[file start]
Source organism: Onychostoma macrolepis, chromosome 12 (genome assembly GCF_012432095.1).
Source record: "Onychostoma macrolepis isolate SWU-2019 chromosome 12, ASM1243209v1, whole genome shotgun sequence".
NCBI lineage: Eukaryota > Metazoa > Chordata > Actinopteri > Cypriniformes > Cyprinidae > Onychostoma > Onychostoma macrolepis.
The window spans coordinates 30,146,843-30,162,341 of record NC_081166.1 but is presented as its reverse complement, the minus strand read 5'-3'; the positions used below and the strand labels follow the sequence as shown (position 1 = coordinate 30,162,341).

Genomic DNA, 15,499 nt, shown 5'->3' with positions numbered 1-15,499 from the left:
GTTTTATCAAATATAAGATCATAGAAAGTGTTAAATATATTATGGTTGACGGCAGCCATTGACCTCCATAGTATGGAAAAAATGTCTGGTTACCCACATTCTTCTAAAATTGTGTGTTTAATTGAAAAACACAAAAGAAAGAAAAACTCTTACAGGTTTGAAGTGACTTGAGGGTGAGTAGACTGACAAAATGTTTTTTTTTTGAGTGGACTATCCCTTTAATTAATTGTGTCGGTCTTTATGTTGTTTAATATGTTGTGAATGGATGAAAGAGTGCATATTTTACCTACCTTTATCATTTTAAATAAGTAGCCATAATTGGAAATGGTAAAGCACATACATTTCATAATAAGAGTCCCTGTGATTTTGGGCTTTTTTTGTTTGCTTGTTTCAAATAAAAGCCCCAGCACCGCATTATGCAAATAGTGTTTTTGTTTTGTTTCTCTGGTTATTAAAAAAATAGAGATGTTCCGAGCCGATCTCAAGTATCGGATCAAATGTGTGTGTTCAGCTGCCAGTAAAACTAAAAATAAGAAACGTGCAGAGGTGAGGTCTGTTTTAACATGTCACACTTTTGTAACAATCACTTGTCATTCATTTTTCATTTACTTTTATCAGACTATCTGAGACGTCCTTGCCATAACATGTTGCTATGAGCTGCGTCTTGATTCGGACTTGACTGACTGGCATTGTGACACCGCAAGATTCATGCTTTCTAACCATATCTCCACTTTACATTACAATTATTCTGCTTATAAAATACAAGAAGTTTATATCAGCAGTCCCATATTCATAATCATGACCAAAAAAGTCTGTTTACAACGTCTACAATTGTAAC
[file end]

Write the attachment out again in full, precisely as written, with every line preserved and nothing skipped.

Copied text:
Source organism: Onychostoma macrolepis, chromosome 12 (genome assembly GCF_012432095.1).
Source record: "Onychostoma macrolepis isolate SWU-2019 chromosome 12, ASM1243209v1, whole genome shotgun sequence".
NCBI lineage: Eukaryota > Metazoa > Chordata > Actinopteri > Cypriniformes > Cyprinidae > Onychostoma > Onychostoma macrolepis.
The window spans coordinates 30,146,843-30,162,341 of record NC_081166.1 but is presented as its reverse complement, the minus strand read 5'-3'; the positions used below and the strand labels follow the sequence as shown (position 1 = coordinate 30,162,341).

Genomic DNA, 15,499 nt, shown 5'->3' with positions numbered 1-15,499 from the left:
GTTTTATCAAATATAAGATCATAGAAAGTGTTAAATATATTATGGTTGACGGCAGCCATTGACCTCCATAGTATGGAAAAAATGTCTGGTTACCCACATTCTTCTAAAATTGTGTGTTTAATTGAAAAACACAAAAGAAAGAAAAACTCTTACAGGTTTGAAGTGACTTGAGGGTGAGTAGACTGACAAAATGTTTTTTTTTTGAGTGGACTATCCCTTTAATTAATTGTGTCGGTCTTTATGTTGTTTAATATGTTGTGAATGGATGAAAGAGTGCATATTTTACCTACCTTTATCATTTTAAATAAGTAGCCATAATTGGAAATGGTAAAGCACATACATTTCATAATAAGAGTCCCTGTGATTTTGGGCTTTTTTTGTTTGCTTGTTTCAAATAAAAGCCCCAGCACCGCATTATGCAAATAGTGTTTTTGTTTTGTTTCTCTGGTTATTAAAAAAATAGAGATGTTCCGAGCCGATCTCAAGTATCGGATCAAATGTGTGTGTTCAGCTGCCAGTAAAACTAAAAATAAGAAACGTGCAGAGGTGAGGTCTGTTTTAACATGTCACACTTTTGTAACAATCACTTGTCATTCATTTTTCATTTACTTTTATCAGACTATCTGAGACGTCCTTGCCATAACATGTTGCTATGAGCTGCGTCTTGATTCGGACTTGACTGACTGGCATTGTGACACCGCAAGATTCATGCTTTCTAACCATATCTCCACTTTACATTACAATTATTCTGCTTATAAAATACAAGAAGTTTATATCAGCAGTCCCATATTCATAATCATGACCAAAAAAGTCTGTTTACAACGTCTACAATTGTAAC